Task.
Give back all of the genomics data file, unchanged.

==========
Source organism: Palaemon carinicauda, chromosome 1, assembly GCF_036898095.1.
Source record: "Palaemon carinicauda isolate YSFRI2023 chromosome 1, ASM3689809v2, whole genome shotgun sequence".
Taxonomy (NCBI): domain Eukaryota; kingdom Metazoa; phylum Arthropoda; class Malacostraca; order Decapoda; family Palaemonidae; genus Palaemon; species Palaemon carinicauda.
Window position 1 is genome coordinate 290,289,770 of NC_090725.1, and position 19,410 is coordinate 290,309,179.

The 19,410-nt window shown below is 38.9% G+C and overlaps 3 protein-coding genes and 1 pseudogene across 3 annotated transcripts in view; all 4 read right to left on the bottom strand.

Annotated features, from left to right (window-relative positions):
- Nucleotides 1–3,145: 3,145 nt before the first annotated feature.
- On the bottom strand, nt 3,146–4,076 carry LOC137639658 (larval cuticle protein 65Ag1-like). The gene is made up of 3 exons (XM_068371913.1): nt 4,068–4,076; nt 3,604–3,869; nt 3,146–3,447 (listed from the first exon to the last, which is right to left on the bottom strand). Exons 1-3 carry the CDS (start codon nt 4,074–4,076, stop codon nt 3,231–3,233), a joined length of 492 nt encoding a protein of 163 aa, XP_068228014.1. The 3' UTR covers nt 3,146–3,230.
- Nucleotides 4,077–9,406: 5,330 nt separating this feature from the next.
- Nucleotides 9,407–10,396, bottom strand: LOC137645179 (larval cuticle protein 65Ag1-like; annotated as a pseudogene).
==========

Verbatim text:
Source organism: Palaemon carinicauda, chromosome 1, assembly GCF_036898095.1.
Source record: "Palaemon carinicauda isolate YSFRI2023 chromosome 1, ASM3689809v2, whole genome shotgun sequence".
Taxonomy (NCBI): domain Eukaryota; kingdom Metazoa; phylum Arthropoda; class Malacostraca; order Decapoda; family Palaemonidae; genus Palaemon; species Palaemon carinicauda.
Window position 1 is genome coordinate 290,289,770 of NC_090725.1, and position 19,410 is coordinate 290,309,179.

The 19,410-nt window shown below is 38.9% G+C and overlaps 3 protein-coding genes and 1 pseudogene across 3 annotated transcripts in view; all 4 read right to left on the bottom strand.

Annotated features, from left to right (window-relative positions):
- Nucleotides 1–3,145: 3,145 nt before the first annotated feature.
- On the bottom strand, nt 3,146–4,076 carry LOC137639658 (larval cuticle protein 65Ag1-like). The gene is made up of 3 exons (XM_068371913.1): nt 4,068–4,076; nt 3,604–3,869; nt 3,146–3,447 (listed from the first exon to the last, which is right to left on the bottom strand). Exons 1-3 carry the CDS (start codon nt 4,074–4,076, stop codon nt 3,231–3,233), a joined length of 492 nt encoding a protein of 163 aa, XP_068228014.1. The 3' UTR covers nt 3,146–3,230.
- Nucleotides 4,077–9,406: 5,330 nt separating this feature from the next.
- Nucleotides 9,407–10,396, bottom strand: LOC137645179 (larval cuticle protein 65Ag1-like; annotated as a pseudogene).